These challenges can take various forms (some of which can be doubly categorized as pandemic-related issues).

“Our company needs more content. We serve a deep niche and few people understand our industry well enough to pop in and do small projects for us,” said one anonymous respondent quoted in the report.

Said another: “Clients are getting bombarded with electronic information—especially now since in-person meetings and events are on hold. How do we create compelling content that gets distributed in a way that stands out from the clutter?”

  1. Virtual events and live-streaming increased — but not THAT much

Among content types used by B2B marketers over the past 12 months, the biggest risers from last year are those you would expect:

  • Virtual events/webinars/online courses increased from 57% to 67%
  • Live-streaming increased from 10% to 29%

These are hefty jumps … but they still don’t point to ubiquity, by any means. There remains untapped opportunity on the frontier of online experiences, although clearly it’s getting crowded in a hurry. The second quote shared in the previous section points to this challenge, which is at the same time both new and old.

Break through the clutter and earn attention: Amidst so much transformative change, this eternal edict of content marketers stays the same. We’re currently just seeing it play out in a new environment.

[bctt tweet=”“Break through the clutter and earn attention: Amidst transformative change, this eternal edict of content marketers stays the same.” — @NickNelsonMN @CMIContent #ContentMarketing” username=”toprank”]

Virtual events and live-streams have much potential for engagement and interactivity. We might receive some inspiration on these fronts when the folks behind this report bring their anticipated annual event, Content Marketing World, into the virtual realm this year for the first time. It’s going down on October 13-16, and our own Lee Odden will be delivering a presentation: Influencer Marketing Unleashed: Top Tactics for Success from Global B2B Brands.

As Lee will illustrate, influencer marketing should be a piece of the puzzle in forward-looking B2B strategies. Many of the other trends outlined here will converge and shape the future of content marketing.

The post New Research: How B2B Content Marketers Are Impacted and Pivoting During the Pandemic appeared first on B2B Marketing Blog – TopRank®.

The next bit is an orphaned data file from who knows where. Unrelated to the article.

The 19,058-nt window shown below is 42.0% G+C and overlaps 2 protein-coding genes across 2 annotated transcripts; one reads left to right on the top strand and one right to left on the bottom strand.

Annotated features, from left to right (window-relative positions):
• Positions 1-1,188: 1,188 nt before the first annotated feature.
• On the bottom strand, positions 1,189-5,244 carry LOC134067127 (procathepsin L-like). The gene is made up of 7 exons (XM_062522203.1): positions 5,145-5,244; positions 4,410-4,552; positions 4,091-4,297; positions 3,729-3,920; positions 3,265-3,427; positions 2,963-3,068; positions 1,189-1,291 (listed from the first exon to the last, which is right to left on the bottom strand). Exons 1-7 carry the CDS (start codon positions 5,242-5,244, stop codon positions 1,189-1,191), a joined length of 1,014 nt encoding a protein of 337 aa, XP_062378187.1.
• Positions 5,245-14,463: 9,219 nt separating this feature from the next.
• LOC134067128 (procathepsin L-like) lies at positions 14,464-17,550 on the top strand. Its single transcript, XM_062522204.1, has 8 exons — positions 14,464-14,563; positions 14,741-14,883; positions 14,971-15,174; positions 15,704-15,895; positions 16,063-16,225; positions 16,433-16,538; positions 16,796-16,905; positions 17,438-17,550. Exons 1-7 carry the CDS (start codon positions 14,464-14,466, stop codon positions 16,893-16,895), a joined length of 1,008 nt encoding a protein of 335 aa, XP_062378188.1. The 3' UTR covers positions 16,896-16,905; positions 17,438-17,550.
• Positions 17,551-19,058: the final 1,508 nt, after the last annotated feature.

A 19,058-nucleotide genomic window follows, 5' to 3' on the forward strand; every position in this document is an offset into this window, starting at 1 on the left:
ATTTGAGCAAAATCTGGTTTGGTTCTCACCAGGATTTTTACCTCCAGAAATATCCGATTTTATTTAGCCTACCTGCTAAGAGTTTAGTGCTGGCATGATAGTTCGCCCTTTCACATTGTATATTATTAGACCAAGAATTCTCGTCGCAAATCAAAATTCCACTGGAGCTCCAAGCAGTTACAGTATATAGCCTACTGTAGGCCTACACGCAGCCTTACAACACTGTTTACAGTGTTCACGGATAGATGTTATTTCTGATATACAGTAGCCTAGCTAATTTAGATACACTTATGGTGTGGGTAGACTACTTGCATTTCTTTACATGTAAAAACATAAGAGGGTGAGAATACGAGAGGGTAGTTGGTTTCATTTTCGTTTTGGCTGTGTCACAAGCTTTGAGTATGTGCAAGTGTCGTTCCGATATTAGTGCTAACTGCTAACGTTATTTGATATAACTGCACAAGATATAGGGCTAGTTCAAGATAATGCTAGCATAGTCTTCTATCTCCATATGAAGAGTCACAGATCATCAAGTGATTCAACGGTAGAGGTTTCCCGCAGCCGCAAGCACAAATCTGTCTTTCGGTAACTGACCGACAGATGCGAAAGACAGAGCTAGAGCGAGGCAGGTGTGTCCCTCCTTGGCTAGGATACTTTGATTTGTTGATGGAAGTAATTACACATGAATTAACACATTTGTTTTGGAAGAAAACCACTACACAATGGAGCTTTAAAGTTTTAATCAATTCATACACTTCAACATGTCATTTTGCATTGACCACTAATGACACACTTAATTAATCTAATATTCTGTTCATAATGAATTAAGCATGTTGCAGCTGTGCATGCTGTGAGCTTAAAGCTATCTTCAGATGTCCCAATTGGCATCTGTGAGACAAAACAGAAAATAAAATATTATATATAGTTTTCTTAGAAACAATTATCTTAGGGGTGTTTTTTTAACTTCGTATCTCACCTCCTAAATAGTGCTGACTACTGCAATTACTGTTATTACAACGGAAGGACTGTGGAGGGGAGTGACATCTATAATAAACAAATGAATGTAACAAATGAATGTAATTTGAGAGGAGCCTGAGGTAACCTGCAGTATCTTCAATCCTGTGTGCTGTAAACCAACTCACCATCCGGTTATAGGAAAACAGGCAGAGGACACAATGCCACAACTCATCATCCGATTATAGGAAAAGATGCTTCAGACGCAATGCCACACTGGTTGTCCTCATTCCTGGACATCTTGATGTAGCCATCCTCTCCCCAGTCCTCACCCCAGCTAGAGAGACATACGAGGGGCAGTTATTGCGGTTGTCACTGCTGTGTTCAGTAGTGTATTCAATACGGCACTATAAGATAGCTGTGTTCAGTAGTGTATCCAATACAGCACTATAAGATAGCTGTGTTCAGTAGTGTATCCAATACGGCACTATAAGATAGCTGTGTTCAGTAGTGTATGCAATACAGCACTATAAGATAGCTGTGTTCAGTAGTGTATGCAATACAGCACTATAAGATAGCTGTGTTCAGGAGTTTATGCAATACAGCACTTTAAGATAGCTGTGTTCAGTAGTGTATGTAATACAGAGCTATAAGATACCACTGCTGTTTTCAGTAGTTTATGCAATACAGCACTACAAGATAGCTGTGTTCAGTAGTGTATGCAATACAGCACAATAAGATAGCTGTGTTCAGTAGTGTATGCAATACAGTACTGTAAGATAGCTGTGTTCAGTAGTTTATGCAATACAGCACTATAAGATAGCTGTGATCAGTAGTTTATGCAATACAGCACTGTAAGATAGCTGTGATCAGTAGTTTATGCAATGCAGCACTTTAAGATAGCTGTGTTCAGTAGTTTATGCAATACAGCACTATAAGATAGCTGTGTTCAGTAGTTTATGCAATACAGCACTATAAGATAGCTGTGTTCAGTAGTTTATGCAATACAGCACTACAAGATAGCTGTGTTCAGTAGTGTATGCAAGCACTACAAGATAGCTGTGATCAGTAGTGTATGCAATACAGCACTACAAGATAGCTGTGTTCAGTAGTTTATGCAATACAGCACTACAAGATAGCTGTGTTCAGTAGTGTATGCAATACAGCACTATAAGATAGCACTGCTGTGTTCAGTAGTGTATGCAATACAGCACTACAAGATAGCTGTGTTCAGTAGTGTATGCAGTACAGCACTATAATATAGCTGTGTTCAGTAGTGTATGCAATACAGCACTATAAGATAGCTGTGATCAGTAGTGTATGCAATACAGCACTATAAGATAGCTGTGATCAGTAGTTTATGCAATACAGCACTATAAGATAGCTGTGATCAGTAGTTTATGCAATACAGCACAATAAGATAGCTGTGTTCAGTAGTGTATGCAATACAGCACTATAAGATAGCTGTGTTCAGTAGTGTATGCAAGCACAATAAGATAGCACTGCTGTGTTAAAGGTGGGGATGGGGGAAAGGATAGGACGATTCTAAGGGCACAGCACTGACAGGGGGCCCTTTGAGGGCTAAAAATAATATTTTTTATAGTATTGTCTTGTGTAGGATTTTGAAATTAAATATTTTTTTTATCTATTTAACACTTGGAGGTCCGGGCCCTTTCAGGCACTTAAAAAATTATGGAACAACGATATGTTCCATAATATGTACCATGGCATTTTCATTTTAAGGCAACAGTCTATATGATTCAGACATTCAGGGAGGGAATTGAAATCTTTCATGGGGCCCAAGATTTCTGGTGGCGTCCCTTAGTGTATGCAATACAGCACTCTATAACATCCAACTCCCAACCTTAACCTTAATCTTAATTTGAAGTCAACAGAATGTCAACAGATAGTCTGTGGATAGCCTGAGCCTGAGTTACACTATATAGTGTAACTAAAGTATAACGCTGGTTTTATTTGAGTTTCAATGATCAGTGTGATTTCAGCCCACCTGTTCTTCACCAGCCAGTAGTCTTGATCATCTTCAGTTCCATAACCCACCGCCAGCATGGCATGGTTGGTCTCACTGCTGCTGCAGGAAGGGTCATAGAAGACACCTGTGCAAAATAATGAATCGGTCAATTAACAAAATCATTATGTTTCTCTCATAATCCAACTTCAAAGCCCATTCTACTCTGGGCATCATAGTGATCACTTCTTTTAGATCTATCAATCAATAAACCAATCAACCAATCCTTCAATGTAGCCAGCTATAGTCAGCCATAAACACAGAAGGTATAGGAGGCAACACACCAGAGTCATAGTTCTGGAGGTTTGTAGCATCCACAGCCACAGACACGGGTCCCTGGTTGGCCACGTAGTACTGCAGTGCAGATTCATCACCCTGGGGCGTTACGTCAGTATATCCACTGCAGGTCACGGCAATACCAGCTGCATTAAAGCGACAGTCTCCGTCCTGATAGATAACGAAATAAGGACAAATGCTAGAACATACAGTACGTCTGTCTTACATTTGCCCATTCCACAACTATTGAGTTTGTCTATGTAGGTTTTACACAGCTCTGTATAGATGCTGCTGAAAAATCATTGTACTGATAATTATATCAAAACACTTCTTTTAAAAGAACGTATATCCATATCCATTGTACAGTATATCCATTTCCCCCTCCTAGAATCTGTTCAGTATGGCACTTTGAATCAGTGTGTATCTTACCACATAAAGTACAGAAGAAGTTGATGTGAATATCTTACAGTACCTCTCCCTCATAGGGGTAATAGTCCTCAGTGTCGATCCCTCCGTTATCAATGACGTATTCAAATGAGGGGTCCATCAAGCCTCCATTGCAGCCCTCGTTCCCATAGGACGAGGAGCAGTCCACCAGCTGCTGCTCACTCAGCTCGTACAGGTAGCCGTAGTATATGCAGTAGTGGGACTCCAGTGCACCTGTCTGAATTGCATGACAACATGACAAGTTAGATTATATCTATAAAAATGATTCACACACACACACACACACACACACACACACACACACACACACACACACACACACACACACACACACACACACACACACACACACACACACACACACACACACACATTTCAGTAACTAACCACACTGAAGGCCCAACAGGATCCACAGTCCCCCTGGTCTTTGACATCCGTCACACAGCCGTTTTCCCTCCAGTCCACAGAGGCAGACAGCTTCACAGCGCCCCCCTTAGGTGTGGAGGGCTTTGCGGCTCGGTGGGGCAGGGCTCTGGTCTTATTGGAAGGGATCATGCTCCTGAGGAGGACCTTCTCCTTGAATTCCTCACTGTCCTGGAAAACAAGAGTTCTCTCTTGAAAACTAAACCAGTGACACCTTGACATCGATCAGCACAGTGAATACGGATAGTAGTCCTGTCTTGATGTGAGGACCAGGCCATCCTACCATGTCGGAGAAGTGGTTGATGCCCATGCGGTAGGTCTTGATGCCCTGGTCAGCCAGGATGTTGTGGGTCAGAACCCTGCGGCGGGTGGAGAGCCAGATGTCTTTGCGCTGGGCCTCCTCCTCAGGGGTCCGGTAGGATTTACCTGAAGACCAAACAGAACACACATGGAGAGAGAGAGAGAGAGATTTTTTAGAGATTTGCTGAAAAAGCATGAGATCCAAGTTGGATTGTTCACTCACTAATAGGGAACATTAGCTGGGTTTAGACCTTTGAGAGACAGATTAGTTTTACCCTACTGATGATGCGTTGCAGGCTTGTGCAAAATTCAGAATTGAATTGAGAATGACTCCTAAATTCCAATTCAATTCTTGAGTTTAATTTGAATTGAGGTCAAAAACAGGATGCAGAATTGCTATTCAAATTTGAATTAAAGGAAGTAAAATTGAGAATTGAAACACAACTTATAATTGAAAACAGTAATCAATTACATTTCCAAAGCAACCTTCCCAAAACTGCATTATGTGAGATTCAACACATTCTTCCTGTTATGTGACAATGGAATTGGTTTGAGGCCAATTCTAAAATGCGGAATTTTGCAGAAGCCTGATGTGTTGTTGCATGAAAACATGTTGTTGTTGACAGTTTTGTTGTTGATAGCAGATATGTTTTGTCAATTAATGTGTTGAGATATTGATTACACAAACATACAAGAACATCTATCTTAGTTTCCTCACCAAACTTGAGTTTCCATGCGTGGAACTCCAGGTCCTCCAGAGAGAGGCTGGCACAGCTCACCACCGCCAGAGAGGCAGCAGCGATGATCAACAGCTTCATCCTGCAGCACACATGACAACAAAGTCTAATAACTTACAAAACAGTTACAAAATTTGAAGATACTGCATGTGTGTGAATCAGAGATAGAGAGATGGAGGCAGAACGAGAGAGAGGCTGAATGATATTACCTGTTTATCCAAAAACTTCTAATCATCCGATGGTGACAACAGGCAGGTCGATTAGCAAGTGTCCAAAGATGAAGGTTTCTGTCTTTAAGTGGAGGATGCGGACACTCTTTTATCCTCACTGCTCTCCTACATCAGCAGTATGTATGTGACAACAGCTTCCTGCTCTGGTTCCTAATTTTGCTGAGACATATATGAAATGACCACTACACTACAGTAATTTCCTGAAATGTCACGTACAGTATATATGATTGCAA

Source: SEO blog

New Research: How B2B Content Marketers Are Impacted and Pivoting During the Pandemic

Professionals Wearing Masks and Bumping Elbows

Each year, Content Marketing Institute releases a new version of its B2B Content Marketing Benchmarks, Budgets, and Trends report, providing a timely contextual snapshot of the discipline at large and its ever-shifting landscape.

Needless to say, this year’s edition hits differently. While there is always change and evolution afoot in the annual study’s findings, 2020 has been a year of unprecedented upheaval for our profession, along with most every other.

The impact of COVID-19 on B2B content marketing is a direct and prevalent focus in CMI’s latest report, which helps leaders and practitioners in the field understand how their peers are reacting and adapting to a disruptive global event.

B2B Content Marketing in the Age of COVID-19

You can find the full report here, but today I’ll share five particular stats and insights that struck me as noteworthy in the 11th Annual B2B Content Marketing Benchmarks, Budgets, and Trends report.

  1. Content strategies are changing, both short-term and long-term

Slowly but surely, we’ve been making progress. Forty-three percent of respondents this year reported having a documented content strategy, which is a bit disappointing on its own, but encouraging when you looking at the running trend:

  • 2020: 43%
  • 2019: 41%
  • 2018: 39%
  • 2017: 37%

That’s remarkably steady and consistent growth! I might argue we’re still lagging behind on the whole, but progress is progress. Having said that, it is a bit ironic that at a time where more B2B marketers than ever have gotten their strategy down on paper, we’re being forced to crumple it up and rewrite it.

“It’s a bit ironic that at a time where more B2B marketers than ever have gotten their strategy down on paper, we’re being forced to crumple it up and rewrite it.” — @NickNelsonMN @CMIContent #ContentMarketing Click To Tweet

Maybe that’s a bit strong, but 70% of respondents in the CMI survey said the pandemic has had a major or moderate impact on their B2B content strategy. Two-thirds indicated that the nature of their adjustments are both short-term and long-term.

CMI Image A

With this in mind, if you’re among the majority that still hasn’t developed a documented content strategy, this might be a good time to flesh one out that strikes this balance between the big and small pictures. During times of turbulence (and long-distance collaboration), it’s always good to have a single source of truth. Last year I provided a simple three-point checklist for documenting your content strategy, and the guiding principles still apply.

  1. Adjustments to messaging and targeting are the top reactive priorities

Asked about the specific changes their organizations have made in response to COVID-19, the top answer – selected by 70% of B2B marketers – was “Changed targeting/messaging strategy.” The most common answers after that were “Adjusted editorial calendar” and “Changed content distribution/promotion strategy.”